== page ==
Graduate Courses

Some additional information about this semester's courses can be found at the Arts and Sciences course description page.

Fall 2023 (Term 2241) 

PHIL 2071 Studies in Ancient Philosophy (24493)
Sara Magrin
W 4:00-6:30
Close reading of Plato’s Philebus paired with relevant secondary literature for each meeting. 
PHIL 2175 Kant (29494)
Stephen Engstrom
T 1:30-4:00
No course description available.
PHIL 2300 Ethics Core (30797)
Japa Pallikkathayil
H 10:00-12:30
This course will survey some prominent, contemporary ethical theories, focusing on close readings of Korsgaard, Scanlon, and Foot. We will also consider some papers by other philosophers that have generated lively contemporary discussions.
PHIL 2410 Philosophy of Wilfrid Sellars (32250)
Robert Brandom
H 1:00-3:30

An overview of Sellars’s thought, focused on the question of how he proposes to reconcile and relate two leading ideas, expressed in these famous passages from “Empiricism and the Philosophy of Mind”:

“In the dimension of describing and explaining the world, science is the measure of all things, of what is that it is, and of what is not that it is not.” §41

“[In] characterizing an episode or a state as that of knowing, we are not giving an empirical description of that episode or state; we are placing it in the logical space of reasons, of justifying and being able to justify what one says.” §36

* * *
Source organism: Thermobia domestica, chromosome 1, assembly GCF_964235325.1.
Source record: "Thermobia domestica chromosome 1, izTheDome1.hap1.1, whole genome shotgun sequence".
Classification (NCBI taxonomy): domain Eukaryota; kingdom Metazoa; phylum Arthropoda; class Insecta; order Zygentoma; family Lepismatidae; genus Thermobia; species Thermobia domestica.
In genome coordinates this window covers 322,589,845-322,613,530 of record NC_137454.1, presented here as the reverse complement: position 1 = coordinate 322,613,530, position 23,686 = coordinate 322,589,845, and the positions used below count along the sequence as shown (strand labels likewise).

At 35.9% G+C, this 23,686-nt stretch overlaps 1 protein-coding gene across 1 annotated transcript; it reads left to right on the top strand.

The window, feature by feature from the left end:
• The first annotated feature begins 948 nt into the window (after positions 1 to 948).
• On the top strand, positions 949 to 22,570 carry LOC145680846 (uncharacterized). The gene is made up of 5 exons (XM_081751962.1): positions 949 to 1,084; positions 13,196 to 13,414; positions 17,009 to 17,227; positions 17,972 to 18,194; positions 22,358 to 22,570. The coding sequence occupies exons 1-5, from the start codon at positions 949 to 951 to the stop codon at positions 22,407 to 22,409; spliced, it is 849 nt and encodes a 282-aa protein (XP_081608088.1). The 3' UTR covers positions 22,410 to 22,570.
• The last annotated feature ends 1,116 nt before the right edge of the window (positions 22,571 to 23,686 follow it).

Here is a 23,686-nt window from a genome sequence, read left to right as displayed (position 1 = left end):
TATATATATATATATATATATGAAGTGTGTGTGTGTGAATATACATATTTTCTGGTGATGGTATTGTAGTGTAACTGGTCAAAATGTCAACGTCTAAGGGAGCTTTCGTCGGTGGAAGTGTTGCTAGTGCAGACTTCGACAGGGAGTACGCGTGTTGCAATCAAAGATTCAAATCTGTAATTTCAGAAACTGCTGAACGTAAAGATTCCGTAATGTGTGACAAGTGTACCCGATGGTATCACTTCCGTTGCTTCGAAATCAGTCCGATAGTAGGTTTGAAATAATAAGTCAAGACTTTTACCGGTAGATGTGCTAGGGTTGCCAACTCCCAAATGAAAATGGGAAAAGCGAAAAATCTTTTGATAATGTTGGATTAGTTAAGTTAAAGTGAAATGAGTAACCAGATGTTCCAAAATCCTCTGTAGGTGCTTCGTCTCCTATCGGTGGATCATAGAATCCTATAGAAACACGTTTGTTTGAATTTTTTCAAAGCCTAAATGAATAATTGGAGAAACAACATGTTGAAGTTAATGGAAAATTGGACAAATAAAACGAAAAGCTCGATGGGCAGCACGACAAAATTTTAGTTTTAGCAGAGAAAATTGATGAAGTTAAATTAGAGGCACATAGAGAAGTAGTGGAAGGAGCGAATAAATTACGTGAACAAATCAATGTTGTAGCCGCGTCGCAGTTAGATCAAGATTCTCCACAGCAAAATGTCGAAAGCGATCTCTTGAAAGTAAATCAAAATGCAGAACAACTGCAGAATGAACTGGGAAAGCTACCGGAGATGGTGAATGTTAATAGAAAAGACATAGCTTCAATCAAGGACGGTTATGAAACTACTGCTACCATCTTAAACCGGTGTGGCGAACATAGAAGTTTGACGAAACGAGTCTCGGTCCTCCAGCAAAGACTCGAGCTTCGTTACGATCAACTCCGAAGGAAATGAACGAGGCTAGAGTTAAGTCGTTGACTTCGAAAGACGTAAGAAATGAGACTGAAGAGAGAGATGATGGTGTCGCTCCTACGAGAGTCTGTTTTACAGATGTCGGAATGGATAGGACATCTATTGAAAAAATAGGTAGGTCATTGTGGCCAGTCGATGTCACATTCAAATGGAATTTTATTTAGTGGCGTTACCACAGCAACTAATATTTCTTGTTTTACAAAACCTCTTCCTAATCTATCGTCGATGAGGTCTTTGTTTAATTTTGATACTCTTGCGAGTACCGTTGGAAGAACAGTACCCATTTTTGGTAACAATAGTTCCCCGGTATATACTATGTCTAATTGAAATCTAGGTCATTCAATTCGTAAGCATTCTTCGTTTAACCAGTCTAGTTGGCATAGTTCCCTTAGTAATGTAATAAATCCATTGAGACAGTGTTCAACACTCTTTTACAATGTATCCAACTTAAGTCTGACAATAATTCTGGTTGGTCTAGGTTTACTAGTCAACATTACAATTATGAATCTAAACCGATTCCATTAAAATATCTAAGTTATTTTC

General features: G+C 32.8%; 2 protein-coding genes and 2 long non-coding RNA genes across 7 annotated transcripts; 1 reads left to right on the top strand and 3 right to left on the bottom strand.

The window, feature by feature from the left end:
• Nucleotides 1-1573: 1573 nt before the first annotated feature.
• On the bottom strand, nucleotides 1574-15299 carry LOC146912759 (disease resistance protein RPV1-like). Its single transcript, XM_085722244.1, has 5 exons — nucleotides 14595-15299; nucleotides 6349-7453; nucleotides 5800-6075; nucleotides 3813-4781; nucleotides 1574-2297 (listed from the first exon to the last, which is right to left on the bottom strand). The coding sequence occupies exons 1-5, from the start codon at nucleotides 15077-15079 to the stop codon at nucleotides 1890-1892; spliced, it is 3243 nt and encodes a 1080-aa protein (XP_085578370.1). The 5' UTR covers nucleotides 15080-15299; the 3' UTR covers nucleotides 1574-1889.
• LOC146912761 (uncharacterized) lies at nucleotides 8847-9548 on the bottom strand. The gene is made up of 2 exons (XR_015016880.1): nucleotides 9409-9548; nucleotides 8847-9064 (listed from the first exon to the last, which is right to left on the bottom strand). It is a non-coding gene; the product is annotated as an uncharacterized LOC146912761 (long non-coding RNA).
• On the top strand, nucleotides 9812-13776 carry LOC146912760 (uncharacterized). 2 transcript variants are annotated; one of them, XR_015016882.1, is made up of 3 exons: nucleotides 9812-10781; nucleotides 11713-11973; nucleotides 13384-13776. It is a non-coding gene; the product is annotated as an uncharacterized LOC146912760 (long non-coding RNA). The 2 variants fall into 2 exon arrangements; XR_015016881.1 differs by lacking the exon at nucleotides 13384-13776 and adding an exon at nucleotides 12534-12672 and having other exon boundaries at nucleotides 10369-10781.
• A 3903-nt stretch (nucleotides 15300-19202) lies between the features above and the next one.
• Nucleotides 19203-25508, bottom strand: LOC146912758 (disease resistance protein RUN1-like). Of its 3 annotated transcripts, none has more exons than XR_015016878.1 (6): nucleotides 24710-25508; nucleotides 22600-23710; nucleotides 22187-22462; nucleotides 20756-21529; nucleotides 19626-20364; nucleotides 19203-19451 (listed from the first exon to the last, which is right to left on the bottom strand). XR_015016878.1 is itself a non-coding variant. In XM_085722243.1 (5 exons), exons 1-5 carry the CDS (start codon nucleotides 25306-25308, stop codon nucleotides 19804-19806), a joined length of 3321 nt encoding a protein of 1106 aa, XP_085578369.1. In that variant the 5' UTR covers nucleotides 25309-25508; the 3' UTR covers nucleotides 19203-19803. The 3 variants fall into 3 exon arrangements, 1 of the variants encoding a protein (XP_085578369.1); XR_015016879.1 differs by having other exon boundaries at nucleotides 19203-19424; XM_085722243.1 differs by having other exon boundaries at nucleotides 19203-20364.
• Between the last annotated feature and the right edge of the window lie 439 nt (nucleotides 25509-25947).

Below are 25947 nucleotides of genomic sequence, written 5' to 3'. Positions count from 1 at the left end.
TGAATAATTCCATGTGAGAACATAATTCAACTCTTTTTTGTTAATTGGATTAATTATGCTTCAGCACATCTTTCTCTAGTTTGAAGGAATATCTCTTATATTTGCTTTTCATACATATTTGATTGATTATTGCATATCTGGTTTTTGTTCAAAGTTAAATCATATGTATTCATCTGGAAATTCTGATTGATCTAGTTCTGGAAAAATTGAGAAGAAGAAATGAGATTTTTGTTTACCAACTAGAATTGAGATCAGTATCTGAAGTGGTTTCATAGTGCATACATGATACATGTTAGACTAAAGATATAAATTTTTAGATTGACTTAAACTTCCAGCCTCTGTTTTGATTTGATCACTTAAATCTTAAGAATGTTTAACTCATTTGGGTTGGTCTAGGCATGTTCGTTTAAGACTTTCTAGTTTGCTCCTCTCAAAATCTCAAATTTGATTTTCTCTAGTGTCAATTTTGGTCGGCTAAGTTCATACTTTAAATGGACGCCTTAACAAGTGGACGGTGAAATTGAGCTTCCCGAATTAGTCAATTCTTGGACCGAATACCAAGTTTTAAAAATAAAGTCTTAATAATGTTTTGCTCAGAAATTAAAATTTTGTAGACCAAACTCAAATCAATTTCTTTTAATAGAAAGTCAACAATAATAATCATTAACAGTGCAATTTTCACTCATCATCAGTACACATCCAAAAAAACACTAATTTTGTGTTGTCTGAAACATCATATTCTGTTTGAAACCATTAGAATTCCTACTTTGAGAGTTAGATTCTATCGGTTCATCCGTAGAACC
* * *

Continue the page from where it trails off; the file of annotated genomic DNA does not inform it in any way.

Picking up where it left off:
To this end we consider the pragmatic metalinguistic expressivism that is his master strategy for explicating philosophically problematic regions of discourse: alethic modality, universals, semantic intentionality, and normativity

PHIL 2499 Symbolic Logic (27284)
Mark Wilson
TH 9:30-12:00
No course description available.
PHIL 2600 Philosophy of Science Core
Robert Batterman
T 9:30-12:00
No course description available.
PHIL 2627 Philosophy of Quantum Mechanics (31427)
Porter Williams
W 10:00-12:30
Quantum mechanics is rightly heralded as one of the great successes of 20th century physics, and provides the framework for our best contemporary theories of matter and radiation. However, almost a century after its birth, it remains unclear what the theory is telling us about the world. This course will be an advanced introduction to the conceptual problems that beset the theory and selected proposals for addressing them. Topics will vary with participant interest, but the course will definitely cover in detail (i) the problem of measurement, its main proposed solutions, and the role of decoherence; and (ii) Bell-type theorems and the nature of locality in quantum mechanics.
PHIL 2900 Teaching Philosophy (10763)
Tom Berry
F 9:00-11:30
No course description available.
PHIL 2950 Dissertation Seminar (15418)
M 1:00-3:30
Venue for presentation of work in progress by PhD candidates in Philosophy.